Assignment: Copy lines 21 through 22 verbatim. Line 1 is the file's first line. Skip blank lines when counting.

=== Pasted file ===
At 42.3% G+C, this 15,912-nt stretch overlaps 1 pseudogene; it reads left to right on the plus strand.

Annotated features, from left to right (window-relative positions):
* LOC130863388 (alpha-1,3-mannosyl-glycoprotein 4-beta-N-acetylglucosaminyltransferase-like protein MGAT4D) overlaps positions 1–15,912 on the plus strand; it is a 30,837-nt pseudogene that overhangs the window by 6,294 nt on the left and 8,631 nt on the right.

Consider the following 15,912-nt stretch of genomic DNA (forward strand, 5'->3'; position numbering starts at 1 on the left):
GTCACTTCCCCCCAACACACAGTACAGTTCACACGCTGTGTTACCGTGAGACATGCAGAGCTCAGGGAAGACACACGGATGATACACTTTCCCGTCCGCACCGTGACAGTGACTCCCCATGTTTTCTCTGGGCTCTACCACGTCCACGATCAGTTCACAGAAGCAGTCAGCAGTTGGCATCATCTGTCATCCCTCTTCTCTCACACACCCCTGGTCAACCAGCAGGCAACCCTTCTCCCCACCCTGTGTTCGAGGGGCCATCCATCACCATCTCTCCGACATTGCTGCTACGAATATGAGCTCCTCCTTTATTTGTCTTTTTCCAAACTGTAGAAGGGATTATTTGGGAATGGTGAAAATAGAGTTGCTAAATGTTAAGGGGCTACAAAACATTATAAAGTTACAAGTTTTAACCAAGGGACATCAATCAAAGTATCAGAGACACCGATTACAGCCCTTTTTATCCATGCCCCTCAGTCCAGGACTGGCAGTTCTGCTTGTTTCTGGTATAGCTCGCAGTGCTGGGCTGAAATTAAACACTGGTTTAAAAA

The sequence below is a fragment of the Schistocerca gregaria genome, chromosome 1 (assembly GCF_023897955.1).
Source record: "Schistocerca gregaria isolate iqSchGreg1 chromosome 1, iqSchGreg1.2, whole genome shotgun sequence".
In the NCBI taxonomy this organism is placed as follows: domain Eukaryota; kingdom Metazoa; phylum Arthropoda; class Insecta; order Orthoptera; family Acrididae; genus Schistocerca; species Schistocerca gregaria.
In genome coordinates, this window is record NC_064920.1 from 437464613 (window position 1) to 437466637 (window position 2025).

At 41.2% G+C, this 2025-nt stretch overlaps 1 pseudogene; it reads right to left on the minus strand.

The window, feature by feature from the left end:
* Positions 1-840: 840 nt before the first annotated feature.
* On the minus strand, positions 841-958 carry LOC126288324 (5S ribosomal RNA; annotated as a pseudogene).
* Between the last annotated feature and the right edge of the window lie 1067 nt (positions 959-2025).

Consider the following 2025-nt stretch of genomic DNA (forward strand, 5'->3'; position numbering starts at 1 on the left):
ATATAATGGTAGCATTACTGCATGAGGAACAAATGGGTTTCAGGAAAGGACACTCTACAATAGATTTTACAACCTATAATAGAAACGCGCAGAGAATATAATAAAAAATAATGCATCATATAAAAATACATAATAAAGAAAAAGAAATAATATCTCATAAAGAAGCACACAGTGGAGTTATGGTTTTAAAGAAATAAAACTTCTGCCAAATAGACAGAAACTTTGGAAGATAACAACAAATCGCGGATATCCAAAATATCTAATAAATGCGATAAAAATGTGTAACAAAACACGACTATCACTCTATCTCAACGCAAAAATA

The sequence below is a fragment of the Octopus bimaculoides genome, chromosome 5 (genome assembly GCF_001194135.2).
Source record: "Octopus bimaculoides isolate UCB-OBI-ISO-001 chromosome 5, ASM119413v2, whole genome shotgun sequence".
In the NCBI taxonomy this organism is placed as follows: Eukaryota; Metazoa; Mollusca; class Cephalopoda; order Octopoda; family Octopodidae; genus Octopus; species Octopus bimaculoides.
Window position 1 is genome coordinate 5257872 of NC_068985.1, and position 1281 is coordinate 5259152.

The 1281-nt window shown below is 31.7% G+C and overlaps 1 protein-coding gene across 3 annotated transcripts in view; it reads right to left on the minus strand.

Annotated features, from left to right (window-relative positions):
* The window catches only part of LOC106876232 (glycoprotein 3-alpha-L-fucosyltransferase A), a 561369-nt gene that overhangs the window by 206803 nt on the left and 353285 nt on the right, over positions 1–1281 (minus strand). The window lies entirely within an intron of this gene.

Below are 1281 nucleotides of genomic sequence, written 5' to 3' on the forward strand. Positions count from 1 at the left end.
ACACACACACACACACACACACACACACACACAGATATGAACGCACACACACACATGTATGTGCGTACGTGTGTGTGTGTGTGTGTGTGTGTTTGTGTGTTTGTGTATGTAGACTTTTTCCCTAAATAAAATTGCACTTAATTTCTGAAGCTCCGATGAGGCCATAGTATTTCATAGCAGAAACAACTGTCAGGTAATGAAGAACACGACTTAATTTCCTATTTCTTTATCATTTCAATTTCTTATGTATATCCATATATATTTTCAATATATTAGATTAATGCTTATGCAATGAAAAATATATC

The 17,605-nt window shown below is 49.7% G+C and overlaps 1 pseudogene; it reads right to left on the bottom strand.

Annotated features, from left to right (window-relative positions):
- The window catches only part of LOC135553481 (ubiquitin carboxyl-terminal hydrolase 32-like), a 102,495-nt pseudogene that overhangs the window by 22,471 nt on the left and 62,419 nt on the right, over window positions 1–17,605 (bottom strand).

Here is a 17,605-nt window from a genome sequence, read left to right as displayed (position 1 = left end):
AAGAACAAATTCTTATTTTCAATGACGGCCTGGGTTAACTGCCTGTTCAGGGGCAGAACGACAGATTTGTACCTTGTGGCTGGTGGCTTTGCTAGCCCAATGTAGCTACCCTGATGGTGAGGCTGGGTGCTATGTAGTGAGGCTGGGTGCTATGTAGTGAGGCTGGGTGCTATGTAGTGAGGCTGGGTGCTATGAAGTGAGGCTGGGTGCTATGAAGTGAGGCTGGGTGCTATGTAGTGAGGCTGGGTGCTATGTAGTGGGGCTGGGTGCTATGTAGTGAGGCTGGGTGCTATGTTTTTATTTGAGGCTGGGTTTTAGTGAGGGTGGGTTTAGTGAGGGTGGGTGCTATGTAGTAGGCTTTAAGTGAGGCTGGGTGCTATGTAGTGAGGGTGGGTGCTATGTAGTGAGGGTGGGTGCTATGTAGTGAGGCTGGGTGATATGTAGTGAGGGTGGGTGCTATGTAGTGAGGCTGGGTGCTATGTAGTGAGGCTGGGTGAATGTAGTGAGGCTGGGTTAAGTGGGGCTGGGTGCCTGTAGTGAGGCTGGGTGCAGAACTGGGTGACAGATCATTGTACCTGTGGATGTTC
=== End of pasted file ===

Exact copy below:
The 1281-nt window shown below is 31.7% G+C and overlaps 1 protein-coding gene across 3 annotated transcripts in view; it reads right to left on the minus strand.

Annotated features, from left to right (window-relative positions):